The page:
Is there association between patients’ symptoms from the masticatory system and orthognatic quality of life?
Pietilä, Riikka (2017-09-18)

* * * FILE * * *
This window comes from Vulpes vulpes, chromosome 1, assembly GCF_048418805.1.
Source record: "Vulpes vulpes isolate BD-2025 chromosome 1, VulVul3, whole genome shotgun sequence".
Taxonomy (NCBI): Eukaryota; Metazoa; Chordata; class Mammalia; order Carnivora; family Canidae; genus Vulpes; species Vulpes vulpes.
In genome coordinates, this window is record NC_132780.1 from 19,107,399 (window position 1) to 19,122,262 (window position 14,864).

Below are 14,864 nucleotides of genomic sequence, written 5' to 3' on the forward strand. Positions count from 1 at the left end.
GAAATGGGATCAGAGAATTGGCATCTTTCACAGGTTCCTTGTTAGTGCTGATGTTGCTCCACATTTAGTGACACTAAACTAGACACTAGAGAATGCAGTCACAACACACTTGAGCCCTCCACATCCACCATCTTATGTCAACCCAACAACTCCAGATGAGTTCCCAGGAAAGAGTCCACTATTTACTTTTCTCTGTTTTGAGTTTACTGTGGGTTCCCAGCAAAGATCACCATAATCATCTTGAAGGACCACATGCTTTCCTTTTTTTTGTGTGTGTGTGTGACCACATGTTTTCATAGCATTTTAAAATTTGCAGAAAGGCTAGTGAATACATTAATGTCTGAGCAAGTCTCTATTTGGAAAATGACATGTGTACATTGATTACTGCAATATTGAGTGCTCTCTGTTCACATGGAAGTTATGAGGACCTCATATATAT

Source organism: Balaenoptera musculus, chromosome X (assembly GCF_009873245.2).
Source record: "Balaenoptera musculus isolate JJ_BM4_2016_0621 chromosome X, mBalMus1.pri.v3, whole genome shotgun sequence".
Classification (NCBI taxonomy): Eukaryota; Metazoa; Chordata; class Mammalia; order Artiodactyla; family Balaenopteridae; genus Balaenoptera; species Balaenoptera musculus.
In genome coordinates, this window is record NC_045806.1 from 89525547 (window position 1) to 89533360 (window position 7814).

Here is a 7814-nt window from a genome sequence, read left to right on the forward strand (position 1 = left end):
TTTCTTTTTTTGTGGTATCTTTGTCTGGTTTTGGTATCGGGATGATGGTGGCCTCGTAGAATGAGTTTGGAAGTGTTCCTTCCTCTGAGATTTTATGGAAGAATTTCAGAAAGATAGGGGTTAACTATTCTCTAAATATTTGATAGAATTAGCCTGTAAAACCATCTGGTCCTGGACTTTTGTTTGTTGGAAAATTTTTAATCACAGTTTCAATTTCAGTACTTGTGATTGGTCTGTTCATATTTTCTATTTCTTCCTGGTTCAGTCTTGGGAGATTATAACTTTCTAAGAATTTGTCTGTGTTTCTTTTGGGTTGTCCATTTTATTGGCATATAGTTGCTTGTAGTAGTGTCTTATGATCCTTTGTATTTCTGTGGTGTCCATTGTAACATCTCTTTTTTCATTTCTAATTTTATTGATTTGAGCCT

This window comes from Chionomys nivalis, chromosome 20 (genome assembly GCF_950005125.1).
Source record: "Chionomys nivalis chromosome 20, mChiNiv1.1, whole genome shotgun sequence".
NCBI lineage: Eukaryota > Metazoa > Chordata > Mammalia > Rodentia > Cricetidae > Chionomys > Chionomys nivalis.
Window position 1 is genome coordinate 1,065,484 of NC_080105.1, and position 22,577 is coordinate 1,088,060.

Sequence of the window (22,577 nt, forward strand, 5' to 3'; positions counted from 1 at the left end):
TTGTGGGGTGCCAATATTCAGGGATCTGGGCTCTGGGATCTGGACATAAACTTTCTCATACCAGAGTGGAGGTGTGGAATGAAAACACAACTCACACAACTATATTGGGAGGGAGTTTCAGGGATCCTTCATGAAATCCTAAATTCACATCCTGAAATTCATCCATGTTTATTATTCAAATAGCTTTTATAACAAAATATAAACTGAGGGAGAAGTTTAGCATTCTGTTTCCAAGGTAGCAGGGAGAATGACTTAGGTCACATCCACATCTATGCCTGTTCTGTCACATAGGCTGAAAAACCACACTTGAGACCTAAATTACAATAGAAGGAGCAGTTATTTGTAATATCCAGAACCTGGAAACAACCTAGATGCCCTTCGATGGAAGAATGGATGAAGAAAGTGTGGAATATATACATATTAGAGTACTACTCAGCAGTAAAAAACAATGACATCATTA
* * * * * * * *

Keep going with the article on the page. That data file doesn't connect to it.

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Objective. The aim of this study was to investigate the impact of orthognathic patients’ self-reported symptoms from the head and neck region on their orthognathic quality of life (OQOL) and satisfaction with occlusal function. Subjects and methods. Participants included consecutive patients (n=50) referred to assessment of orthognatic treatment need and voluntary first-year university students (n=29). All participants filled in the Orthognathic Quality of Life Questionnaire (OQOL) and a structured diary made by the authors. The mean values of OQOL sum score, satisfaction and number of awakenings were compared between patients and controls. Further, correlations between the mean values of the OQOL sum and subscores, satisfaction with occlusal function and number of awakenings were analyzed. Results. Patients reported more symptoms and woke up significantly more often than controls (p=0.029). Their OQOL sum scores were significantly higher (indicating a lower OQOL) (p=0.001) and they were significantly less satisfied with the occlusal function than controls (p=0.001). Those reporting symptoms, had a statistically significant association between the number of awakenings and satisfaction with occlusal function (p=0.003 and p<0.001, respectively). Among the wakended and not-rested patients, the most commonly reported symptoms were pain in the head and/or neck region and fatique and/or stiffness of the jaws. Conclusions. Experienced pain and discomfort have a significant impact on patients’ OQOL, satisfaction with occlusal function and well-being.